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Mia Couto: “No One Becomes a Writer as if They Were Fulfilling Some Irreversible Destiny”

 
“I am often asked when I became a writer, and I have taken to not rushing my answer.” So writes 2014 Neustadt International Prize for Literature recipient Mozambique author Mia Couto in an essay for Granta in which he offers a calculated answer to this question. “The truth is, the question does merit a pause for thought, not only to think of an answer, but also to think about the nature of the question itself.”

This pause for thought on the moment he became a writer leads Couto to the conclusion that it might not be a single, specific moment that “makes” one a writer. “Most of the time the question is flawed. There is no such thing as the moment we become something. No one becomes a writer as if they were fulfilling some irreversible destiny. The verb to be is more accurate in these matters: you can’t become a writer, you are one,” Couto says.

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To appease those asking this impossible question, Couto shares four vignettes to single out moments that might have made him a writer. The first one is a memory from a time when his parents took him and his brothers to go see animals in the Gorongosa National Park. An encounter with a pair of lions shatters something in the six-year-old Couto “because I realised that I did not know how to see”, he writes.

The second vignette is about the stories his parents told them as children and the way they “summoned ancient voices, channelled the longing they felt for their homeland and made those absent voices return”. Couto’s parents emigrated from Portugal to settle in Mozambique, where he was born in 1955. “I am the child of emigrants, but I am also the child of their stories,” he writes.

The third picture painted by the author is of his childhood home, “a place of many voices”. He remembers how he moved between the street and the colonial house, how the veranda was the liveliest part of the house, how he would creep slowly past the mango tree in the yard to the kitchen where women with long skirts murmured secrets and “could conjure up the sanctity of a temple”.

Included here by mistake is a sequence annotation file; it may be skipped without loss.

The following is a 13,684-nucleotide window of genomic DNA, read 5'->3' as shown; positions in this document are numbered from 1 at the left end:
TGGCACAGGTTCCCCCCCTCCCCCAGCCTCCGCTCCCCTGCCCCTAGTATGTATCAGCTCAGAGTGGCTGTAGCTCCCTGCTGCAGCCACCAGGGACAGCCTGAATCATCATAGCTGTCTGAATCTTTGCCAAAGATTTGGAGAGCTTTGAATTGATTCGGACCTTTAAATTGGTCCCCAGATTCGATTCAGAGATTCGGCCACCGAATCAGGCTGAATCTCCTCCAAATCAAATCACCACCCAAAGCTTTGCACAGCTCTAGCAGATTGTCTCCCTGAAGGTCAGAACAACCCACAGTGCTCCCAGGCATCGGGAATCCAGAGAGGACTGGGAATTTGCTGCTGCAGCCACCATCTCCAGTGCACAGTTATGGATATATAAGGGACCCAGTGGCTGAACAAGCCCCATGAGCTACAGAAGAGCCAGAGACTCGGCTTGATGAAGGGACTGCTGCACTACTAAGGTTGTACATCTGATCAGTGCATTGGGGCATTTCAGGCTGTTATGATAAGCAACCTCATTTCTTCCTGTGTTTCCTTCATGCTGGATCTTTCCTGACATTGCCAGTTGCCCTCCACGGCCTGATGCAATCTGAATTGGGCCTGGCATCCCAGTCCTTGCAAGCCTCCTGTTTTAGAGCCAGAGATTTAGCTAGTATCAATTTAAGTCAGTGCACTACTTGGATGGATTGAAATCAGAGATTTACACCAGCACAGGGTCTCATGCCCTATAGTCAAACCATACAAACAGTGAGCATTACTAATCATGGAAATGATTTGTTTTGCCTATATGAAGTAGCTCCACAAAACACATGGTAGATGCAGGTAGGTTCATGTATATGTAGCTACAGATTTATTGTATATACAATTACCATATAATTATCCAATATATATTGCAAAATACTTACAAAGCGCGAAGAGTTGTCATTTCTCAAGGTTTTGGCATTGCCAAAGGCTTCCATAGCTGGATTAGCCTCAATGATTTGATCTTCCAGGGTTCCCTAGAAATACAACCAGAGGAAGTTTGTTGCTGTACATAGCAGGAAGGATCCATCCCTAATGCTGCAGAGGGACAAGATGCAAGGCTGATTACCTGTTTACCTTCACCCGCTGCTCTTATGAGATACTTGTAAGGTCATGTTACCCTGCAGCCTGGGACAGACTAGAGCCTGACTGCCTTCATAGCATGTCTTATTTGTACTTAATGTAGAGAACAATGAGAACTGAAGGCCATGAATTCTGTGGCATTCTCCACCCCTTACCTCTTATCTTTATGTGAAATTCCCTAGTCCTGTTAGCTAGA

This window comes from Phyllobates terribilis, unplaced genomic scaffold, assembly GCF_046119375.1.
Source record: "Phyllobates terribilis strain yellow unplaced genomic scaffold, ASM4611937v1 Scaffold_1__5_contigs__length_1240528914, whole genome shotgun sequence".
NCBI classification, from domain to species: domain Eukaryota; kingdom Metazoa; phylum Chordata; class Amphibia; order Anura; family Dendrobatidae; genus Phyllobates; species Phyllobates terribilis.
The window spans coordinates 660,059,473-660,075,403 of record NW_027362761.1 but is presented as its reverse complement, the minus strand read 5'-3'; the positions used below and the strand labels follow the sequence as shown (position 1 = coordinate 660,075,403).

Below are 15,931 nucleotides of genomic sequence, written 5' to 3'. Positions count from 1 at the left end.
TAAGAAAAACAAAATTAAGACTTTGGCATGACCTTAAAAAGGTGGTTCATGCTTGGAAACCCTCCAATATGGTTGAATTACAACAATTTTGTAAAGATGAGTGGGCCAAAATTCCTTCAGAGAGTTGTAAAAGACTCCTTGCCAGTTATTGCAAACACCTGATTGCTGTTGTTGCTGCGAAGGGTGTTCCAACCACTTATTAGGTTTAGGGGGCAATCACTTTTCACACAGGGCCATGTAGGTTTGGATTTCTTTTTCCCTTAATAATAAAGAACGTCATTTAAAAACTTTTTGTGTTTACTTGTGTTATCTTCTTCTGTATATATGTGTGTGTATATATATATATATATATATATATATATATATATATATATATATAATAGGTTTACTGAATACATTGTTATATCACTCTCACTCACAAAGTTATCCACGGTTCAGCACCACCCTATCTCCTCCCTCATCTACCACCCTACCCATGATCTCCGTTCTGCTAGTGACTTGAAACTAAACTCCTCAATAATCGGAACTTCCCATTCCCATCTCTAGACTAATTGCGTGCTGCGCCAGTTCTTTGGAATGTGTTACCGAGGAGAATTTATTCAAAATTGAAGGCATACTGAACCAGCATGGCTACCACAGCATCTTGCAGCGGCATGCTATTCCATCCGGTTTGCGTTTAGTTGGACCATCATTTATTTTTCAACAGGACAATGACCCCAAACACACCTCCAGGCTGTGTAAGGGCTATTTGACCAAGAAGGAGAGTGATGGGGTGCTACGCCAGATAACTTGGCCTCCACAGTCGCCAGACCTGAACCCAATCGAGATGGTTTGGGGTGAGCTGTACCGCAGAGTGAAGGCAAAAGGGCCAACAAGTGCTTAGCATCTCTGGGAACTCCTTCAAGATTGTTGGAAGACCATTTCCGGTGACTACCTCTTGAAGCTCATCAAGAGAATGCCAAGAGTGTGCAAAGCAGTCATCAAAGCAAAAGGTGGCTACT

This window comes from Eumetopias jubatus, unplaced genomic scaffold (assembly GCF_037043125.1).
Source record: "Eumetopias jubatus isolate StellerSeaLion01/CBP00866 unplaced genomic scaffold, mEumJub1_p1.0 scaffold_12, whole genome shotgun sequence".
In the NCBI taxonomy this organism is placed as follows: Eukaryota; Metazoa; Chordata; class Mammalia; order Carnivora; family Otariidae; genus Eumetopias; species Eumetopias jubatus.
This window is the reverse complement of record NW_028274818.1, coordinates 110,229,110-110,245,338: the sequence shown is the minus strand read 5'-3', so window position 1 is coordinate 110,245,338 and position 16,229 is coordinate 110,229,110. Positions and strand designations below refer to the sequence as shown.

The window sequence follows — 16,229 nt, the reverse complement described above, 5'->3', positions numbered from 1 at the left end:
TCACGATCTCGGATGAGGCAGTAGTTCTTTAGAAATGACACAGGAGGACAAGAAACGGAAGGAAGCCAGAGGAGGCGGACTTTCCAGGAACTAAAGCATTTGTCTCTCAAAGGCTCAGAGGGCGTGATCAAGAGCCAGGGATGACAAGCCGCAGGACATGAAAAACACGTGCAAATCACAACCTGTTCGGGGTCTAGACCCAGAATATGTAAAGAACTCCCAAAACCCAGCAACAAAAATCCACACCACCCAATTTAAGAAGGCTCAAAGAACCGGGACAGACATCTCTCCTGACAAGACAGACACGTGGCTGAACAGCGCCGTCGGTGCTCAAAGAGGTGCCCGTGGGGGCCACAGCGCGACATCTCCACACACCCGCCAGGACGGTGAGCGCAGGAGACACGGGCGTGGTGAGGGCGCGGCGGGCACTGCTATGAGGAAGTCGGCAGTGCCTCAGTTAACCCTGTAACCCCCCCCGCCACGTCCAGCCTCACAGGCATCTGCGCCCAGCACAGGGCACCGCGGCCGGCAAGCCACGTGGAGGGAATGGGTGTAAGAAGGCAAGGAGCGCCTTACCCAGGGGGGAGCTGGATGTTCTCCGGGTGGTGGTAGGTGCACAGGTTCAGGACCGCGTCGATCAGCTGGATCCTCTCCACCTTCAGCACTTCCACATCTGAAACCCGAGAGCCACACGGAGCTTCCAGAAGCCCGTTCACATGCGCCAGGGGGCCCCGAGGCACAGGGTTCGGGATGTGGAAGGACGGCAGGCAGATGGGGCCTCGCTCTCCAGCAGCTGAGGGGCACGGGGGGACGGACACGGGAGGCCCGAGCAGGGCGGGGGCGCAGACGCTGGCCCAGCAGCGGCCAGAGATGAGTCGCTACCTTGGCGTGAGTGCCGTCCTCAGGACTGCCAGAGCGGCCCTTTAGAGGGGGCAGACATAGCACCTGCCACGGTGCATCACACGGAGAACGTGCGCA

The final moment that left a lasting impression on Couto is when a primary school teacher interrupted a lesson to read something he had written: a creative essay about his mother’s hands. Couto still remembers the ending of this essay and says that it “set off a strange revelation in me about the power of writing, and how the written word can encompass feeling”.

Read the beautifully written argument in defence of the idea that there is no one moment that makes one a writer:

I am often asked when I became a writer, and I have taken to not rushing my answer. A character from one of my stories would say that the difference between African wise men and European wise men is that the former are the last to provide answers. The truth is, the question does merit a pause for thought, not only to think of an answer, but also to think about the nature of the question itself. As Brazilian author João Guimarães Rosa, my dear Mestre Rosa, would say: God may tarry, but He will surely come. In my own case, God has not arrived yet.

Most of the time the question is flawed. There is no such thing as the moment we become something. No one becomes a writer as if they were fulfilling some irreversible destiny. The verb to be is more accurate in these matters: you can’t become a writer, you are one.

Yet none of these considerations ever satisfy the curiosity of those who ask me when I became a writer. So I have given up working round the question’s misconceptions. Now I reply, and make up a new explanation each time.

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Image courtesy of Rede Angola

 

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